Math Help - help with induction

1. You forget MoeBlee, that we don't know if some number $10^{10^{10}}$ might not be an n such that n = 3j + 8k. That is the point of induction. Therefore, while it is necessary for 13 to fail to be such an n, that is not sufficient. By showing that every other n > 13 can be expressed as n = 3j + 8k, we show sufficiency.

2. i claim a necessary and sufficient condition for the set

A = {m in N: m = 3j+8k, with j,k in N}

to be inductive, is it contain 3 consecutive integers: and that the desired n of the original problem is, in this case (that is, when A is inductive): min(A) = 14.

sufficiency should be clear: if A is inductive, it must contain 3 consecutive integers.

the necessity is the tough part: if A contains 3 consecutive integers, r, r+1, and r+2, so that:

r = 3j+8k
r+1 = 3j'+8k'
r+2 = 3j"+8k",

then A contains r+q for any non-negative integer q. why? because any integer (not just non-negative ones) can be written either as q = 3s, 3s+1, or 3s+2.

case 1) r+q = r+3s --> r+q = 3(s+j) + 8k
case 2) r+q = r+(3s+1) --> r+q = (r+1)+3s = 3(s+j') + 8k'
case 3) r+q = r+(3s+2) --> r+q = (r+2)+3s = 3(s+j") + 8k".

so it remains to be shown that min(A) = 14.

14 = 3(2) + 8(1)
15 = 3(5) + 8(0)
16 = 3(0) + 8(2) so these 3 consecutive integers are in A.

13 = 3j+8k --> k < 2 (since for k ≥ 2, j ≥ 0 3j + 8k ≥ 16 > 13).
13 = 3j + 8 --> 5 = 3j, no integer solution, since 3 does not divide 5.
13 = 3j, no integer solution since 3 does not divide 13.

thus 13 is not in A, but 14 is. so min(A) = 14, when A is inductive.

one can, and some may prefer to, use strong induction on cases 1-3 above to show that r in A reduces to either 14,15 or 16 in A.

*****

in response to MoeBlee:

in all fairness, it's hard to know what level of detail is required here. to me, at an informal level, a proof is as follows: we can't make 13, we can make 14,15 and 16. just add 3-cent stamps to one of those numbers, and you can get any bigger integer you like. any formalism beyond that, is just "mathese" for the...an appropriate term might get me infracted, so i will just say..."purists". the original problem is stated in "lay terms", honestly, there's a lot of over-thinking going on.

the orginal poster made a perfectly good argument in his first go, i merely pointed out he left a "gap", in that he had two cases: and he did not show that after applying one of them, he would always still have case 1 or case 2 (in case 2, he could always subsequently apply case 1, but in case 1, he did not adequately show that either case 1 or case 2 MUST apply. he remedied that adequately in a later post).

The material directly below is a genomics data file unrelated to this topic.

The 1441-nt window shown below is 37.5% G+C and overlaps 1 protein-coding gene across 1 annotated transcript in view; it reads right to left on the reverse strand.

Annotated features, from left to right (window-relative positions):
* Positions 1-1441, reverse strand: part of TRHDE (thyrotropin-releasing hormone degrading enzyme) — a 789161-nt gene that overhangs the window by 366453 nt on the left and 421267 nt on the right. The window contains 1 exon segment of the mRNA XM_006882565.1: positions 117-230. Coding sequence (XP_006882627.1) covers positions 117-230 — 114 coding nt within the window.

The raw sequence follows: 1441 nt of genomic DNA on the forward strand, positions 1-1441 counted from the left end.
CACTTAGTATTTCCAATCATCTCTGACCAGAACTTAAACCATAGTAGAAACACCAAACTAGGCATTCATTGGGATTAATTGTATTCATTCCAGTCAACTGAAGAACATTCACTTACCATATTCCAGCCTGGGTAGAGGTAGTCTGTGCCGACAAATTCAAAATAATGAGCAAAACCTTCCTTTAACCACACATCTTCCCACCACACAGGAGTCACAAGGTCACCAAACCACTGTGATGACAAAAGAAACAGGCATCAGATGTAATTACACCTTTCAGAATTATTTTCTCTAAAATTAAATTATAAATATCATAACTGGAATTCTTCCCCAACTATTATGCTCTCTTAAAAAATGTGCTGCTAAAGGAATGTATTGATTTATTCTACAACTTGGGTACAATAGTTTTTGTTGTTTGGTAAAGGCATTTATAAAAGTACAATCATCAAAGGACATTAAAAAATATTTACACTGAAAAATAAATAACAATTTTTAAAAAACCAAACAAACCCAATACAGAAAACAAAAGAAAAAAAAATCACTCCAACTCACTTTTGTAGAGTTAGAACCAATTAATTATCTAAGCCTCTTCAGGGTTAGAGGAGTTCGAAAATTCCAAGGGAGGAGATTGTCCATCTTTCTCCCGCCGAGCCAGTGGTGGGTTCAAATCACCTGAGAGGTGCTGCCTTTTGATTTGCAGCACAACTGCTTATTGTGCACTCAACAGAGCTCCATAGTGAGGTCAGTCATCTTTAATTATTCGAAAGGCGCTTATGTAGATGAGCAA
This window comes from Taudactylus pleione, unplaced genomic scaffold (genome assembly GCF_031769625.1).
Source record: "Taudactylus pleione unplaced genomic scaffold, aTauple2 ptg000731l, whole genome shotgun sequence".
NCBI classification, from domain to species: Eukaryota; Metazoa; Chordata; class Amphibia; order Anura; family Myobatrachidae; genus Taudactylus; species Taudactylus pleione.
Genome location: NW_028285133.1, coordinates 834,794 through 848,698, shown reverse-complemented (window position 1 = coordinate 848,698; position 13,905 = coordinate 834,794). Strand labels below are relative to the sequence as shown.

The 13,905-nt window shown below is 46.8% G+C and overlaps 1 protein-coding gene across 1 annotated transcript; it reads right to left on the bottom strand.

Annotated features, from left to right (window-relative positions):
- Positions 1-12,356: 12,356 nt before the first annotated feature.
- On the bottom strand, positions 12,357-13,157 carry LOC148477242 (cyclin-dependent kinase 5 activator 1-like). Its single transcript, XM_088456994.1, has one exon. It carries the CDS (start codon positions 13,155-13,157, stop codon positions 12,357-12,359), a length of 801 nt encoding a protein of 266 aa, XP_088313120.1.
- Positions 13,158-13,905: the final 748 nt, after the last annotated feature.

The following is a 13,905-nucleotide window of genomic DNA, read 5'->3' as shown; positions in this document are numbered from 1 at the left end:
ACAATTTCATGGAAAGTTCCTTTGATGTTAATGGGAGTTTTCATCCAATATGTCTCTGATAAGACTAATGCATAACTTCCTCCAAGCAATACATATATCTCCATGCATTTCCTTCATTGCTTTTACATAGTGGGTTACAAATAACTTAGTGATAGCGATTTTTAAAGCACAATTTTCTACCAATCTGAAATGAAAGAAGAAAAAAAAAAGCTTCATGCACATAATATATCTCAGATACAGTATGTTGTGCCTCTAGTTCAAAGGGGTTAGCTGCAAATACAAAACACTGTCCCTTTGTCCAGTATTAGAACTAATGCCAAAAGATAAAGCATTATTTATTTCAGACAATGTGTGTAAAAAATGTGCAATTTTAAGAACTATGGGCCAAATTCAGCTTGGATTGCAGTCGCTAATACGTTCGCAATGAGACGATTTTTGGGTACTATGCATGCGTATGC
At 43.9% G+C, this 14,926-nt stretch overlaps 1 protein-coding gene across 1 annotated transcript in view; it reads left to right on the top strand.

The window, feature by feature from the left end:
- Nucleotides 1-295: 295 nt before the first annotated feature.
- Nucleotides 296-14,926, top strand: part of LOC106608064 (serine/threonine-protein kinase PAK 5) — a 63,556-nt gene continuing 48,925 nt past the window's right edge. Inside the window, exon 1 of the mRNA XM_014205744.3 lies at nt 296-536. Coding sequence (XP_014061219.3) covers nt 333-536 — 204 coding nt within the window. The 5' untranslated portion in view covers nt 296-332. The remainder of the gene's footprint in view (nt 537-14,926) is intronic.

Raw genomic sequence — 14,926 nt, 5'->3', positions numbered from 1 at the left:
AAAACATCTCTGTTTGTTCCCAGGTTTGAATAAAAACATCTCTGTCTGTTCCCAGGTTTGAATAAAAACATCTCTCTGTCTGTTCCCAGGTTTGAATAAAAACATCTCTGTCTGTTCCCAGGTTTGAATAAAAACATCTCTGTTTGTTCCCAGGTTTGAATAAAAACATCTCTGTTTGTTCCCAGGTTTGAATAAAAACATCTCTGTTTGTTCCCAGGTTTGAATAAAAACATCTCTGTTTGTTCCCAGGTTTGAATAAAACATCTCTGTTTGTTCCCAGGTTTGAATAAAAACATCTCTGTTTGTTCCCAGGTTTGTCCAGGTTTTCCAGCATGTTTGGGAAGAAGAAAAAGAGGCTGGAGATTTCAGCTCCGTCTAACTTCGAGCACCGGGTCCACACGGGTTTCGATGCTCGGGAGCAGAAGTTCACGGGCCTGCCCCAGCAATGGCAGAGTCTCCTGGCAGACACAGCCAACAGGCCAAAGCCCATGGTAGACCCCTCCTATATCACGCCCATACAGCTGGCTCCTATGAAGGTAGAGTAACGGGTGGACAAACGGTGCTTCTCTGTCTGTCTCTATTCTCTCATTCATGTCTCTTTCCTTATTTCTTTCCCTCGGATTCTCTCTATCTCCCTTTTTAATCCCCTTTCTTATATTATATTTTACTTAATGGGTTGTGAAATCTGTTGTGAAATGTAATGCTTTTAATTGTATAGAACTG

i think you are confusing elegance with clarity. while from a purely aesthetic standpoint, elegance might be preferrable, it's not necessary. your argument isn't very clear. it makes sense, once it's unravelled, but it places more of a demand on the reader than Sneaky's does. i stand by my original assessment, i don't find it straight-forward. it's not so dense as to be unintelligible, it's just not straight-forward.

by your own admission, you make an existential and universal quantification on the same variable, q. understanding WHY this is permissible (and not logically indefensible) makes QUITE a demand on a reader, especially for an induction proof, which are often quite elementary in nature. in reading your proof for the first time, i had to go back and tell myself: "oh, he doesn't mean the same q in the same way HERE, as he does THERE".

you also seem to be reacting to this quite personally. the fact is, i don't know you, and i certainly don't have any feelings about you one way or the other. if i had to guess, i'd say you probably have a better command of logic and proof than i do (i am rusty, and out of practice, and have forgotten most of what i once knew).

3. Originally Posted by bryangoodrich
You forget MoeBlee, that we don't know if some number $10^{10^{10}}$ might not be an n such that n = 3j + 8k. That is the point of induction. Therefore, while it is necessary for 13 to fail to be such an n, that is not sufficient. By showing that every other n > 13 can be expressed as n = 3j + 8k, we show sufficiency.